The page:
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story.lead_photo.caption Rep. Sarah Capp, a Republican from Ozark, speaks during a news conference Wednesday to announce a new initiative called ARGIRLSLEAD. Women in the state House announced an effort to encourage girls to think about their careers, education and entering politics. - Photo by Mitchell PE Masilun

State Rep. DeAnn Vaught, a Republican from Horatio, wants young women to know she was not the best student.

But in addition to the C's and D's she earned in high school as a result of a learning disability, Vaught carried another burden that she disclosed in a recent online message, marked with the hashtag, ARGIRLSLEAD.

An eating disorder in her adult life led to counseling that enabled her to confront a history of sexual abuse she was subjected to in her adolescence. All were part of her journey to elected office, Vaught says. Now in her second term as a representative, she is chairman of the House Management Committee.

Hoping to cultivate the initiative of young women across the state, the 18 women of the Arkansas House of Representatives started a project Wednesday through which they will produce and upload videos sharing their own life stories.

"They think we have our junk together, when in reality we've had to go through trials to get where we are today," Vaught told a reporter at a kickoff event in the state Capitol rotunda.

Rep. Frances Cavenaugh, a Republican from Walnut Ridge serving her first term, chimed in, "We still have our trials!"

The project is the creation of Rep. Sarah Capp, R-Ozark, who said she got the idea about two months ago while visiting with young women at schools in her Northwest Arkansas district.

Capp said the women with whom she spoke felt empowered having a female representative. When she approached colleagues, she said they agreed to attempt to re-create those conversations on a wider scale.

"There are many statistics in Arkansas we are not proud of, especially when it comes to women," Capp told the audience Wednesday.

According to statistics provided by the group of lawmakers, while women make up more than half of the state's labor force and students at four-year colleges, Arkansas ranked last in the nation in the number of women with a bachelor's degree or higher. Capp also pointed out that Arkansas has one of the highest teen pregnancy rates in the nation.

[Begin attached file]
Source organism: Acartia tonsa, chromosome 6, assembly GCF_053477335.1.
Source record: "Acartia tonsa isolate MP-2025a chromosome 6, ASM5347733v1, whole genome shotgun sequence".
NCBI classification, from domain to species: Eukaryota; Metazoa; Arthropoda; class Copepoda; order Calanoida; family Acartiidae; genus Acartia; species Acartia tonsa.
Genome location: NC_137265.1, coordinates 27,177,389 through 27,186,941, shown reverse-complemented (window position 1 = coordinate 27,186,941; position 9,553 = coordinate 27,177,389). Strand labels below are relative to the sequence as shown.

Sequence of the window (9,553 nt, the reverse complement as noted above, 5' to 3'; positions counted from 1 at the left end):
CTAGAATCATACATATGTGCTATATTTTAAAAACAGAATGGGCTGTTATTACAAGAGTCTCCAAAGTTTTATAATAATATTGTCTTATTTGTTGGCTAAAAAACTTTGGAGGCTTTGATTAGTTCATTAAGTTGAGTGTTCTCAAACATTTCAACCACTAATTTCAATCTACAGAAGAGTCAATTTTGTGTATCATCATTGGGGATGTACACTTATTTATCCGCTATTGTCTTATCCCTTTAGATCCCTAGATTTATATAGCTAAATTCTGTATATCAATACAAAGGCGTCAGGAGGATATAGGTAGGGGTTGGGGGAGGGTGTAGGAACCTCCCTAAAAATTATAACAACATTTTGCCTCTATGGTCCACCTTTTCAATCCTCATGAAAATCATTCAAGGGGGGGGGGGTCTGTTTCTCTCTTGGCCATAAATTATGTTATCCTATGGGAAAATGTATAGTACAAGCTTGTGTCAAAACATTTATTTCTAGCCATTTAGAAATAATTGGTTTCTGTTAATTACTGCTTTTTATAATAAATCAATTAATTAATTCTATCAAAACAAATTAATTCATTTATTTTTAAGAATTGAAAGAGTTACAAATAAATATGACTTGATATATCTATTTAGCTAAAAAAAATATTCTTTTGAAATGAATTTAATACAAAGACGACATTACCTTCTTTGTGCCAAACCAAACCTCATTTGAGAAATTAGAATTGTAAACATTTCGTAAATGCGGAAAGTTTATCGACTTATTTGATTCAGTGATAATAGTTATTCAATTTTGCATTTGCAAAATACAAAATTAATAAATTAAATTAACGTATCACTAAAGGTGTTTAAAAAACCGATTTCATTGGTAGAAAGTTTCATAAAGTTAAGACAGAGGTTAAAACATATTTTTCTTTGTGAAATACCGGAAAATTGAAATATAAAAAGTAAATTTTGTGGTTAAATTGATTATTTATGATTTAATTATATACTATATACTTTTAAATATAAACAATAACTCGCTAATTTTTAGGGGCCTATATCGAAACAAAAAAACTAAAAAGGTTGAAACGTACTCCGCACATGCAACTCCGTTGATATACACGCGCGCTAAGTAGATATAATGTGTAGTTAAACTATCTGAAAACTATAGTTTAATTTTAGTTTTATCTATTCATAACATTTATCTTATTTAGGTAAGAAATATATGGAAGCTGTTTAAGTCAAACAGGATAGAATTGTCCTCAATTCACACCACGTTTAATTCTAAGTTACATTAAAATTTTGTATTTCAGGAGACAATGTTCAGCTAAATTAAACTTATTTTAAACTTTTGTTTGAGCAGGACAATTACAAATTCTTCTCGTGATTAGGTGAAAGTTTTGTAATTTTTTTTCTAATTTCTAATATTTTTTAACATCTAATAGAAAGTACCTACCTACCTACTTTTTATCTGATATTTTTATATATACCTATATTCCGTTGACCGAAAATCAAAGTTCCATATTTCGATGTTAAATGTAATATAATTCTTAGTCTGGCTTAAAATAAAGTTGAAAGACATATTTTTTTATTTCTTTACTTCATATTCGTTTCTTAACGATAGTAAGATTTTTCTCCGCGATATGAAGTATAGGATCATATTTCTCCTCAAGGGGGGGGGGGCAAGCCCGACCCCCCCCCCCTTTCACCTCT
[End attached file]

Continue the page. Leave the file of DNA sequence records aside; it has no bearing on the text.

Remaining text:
Arkansas also ranks below the national average in its proportion of female lawmakers, according to the National Conference of State Legislatures. Women make up 18.5 percent of the Legislature, for a total of 25 in both chambers. The national average was 24.4 percent, according to the most recent statistics available.

In the Arkansas House, which has 100 members, the number of women reached a high of 25 in 2010, according to Cecillea Pond-Mayo, the chief information officer for the lower chamber.

Arkansas was the first state to elect a woman to the U.S. Senate, sending Hattie Caraway to a full term in 1932.

But, according to the lawmakers' video campaign, one of the top reasons women give when asked why they do not run for office is that they are "not qualified."

Pond-Mayo and three other members of the House media office are helping to produce the videos, which feature a few minutes of monologue in front of a white backdrop. Capp and Vaught said they focus on themes familiar to both young men and women, such as body issues and family life.

The videos are being uploaded to Youtube.com and shared across social media with the project's distinctive hashtag. As of Wednesday, Capp and Vaught had uploaded their videos, and the next to go live will feature Rep. Vivian Flowers, D-Pine Bluff.

Participation is voluntary, Pond-Mayo said. She added that she's reached out to the Senate and is awaiting a response.

Metro on 10/19/2017

Print Headline: Female lawmakers start video project to empower young women

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